However, New Brunswick’s trail of deficits and mounting debt are issues shared across the nation. Between 2015 and 2019, Alberta, Saskatchewan, Manitoba, Ontario and Newfoundland and Labrador ran consistent year-over-year deficits, all before COVID-19 attacked humans and budgets alike. The consolidated Canadian general government, which combines federal, provincial, territorial and local governments, recorded a deficit of $25.3 billion in 2019-2020, the largest deficit seen since 2012.
In similar fashion, several provinces have had even more alarming rises in net debt over the past decade than New Brunswick. Alberta’s debt level, for example, rose by 204.5 per cent between 2007-2019. At 36.5 per cent, N.B.’s debt as a percentage of GDP is high, but not the highest in the country. Newfoundland and Labrador, Quebec and Ontario all have higher percentages, and at least four provinces are now registering higher debt per capita than N.B. (at $17,794).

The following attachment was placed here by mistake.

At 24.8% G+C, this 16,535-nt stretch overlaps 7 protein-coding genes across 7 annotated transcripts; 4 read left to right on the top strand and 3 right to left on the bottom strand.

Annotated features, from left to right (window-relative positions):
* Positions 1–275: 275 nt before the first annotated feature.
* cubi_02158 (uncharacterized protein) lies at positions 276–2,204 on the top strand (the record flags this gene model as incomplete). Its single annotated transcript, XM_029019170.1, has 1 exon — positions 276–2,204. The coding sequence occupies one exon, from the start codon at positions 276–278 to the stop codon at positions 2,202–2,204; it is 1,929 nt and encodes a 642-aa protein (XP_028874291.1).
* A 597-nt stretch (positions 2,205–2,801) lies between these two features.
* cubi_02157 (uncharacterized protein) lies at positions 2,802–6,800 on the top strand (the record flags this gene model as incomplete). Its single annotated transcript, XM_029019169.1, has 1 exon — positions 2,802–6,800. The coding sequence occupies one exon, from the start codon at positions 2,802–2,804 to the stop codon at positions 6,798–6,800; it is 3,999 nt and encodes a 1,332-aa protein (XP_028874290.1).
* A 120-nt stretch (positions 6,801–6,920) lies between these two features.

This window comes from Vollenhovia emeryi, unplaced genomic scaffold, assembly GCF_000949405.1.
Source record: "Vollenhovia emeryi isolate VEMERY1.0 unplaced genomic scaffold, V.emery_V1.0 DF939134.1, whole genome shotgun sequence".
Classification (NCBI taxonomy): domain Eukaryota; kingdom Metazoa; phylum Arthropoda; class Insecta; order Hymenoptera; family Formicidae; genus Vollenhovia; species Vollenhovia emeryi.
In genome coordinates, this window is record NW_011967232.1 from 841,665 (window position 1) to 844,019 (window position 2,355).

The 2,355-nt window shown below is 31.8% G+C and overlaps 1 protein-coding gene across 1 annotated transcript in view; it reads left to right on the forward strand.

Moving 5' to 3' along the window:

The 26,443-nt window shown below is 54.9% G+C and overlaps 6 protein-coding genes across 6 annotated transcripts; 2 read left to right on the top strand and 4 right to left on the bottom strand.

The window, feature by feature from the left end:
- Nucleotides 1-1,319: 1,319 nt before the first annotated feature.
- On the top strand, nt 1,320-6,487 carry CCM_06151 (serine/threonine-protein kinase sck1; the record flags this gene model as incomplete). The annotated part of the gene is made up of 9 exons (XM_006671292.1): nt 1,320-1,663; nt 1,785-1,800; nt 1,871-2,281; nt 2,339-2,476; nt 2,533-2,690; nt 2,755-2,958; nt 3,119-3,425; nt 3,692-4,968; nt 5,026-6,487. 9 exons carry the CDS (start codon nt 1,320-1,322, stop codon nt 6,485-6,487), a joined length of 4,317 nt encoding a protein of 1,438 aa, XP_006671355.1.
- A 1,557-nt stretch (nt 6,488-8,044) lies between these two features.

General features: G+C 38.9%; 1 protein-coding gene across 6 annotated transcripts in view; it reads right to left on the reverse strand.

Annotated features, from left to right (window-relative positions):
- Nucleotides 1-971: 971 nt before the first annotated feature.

But just because other provinces find themselves in the same boat, doesn’t mean it’s seaworthy, says University of New Brunswick’s Vaughan Chair in Regional Economics Dr. Herb Emery. “All the provinces have been borrowing and none of them are fiscally sustainable so to say that we’re doing the same as the other provinces doesn’t really address the problem that we are all in trouble. All that borrowing was happening in the context of a good economy, whereas typically you want governments to borrow less when times are good and use that borrowing power when times are rough, like during COVID.”
The bigger problem in New Brunswick, says Dr. Emery, is that the province is just not growing.
The N.B. economy expanded by 1.2 per cent in 2019, marking the tenth consecutive year its growth was at a rate below the national average. Over that decade, N.B. grew by 6.8 per cent, the only Canadian province not to reach double digits. In the same period, Canada grew by 24.5 per cent and neighbouring P.E.I. by a remarkable 25.2 per cent. In 2019 alone, P.E.I. grew four times faster than N.B.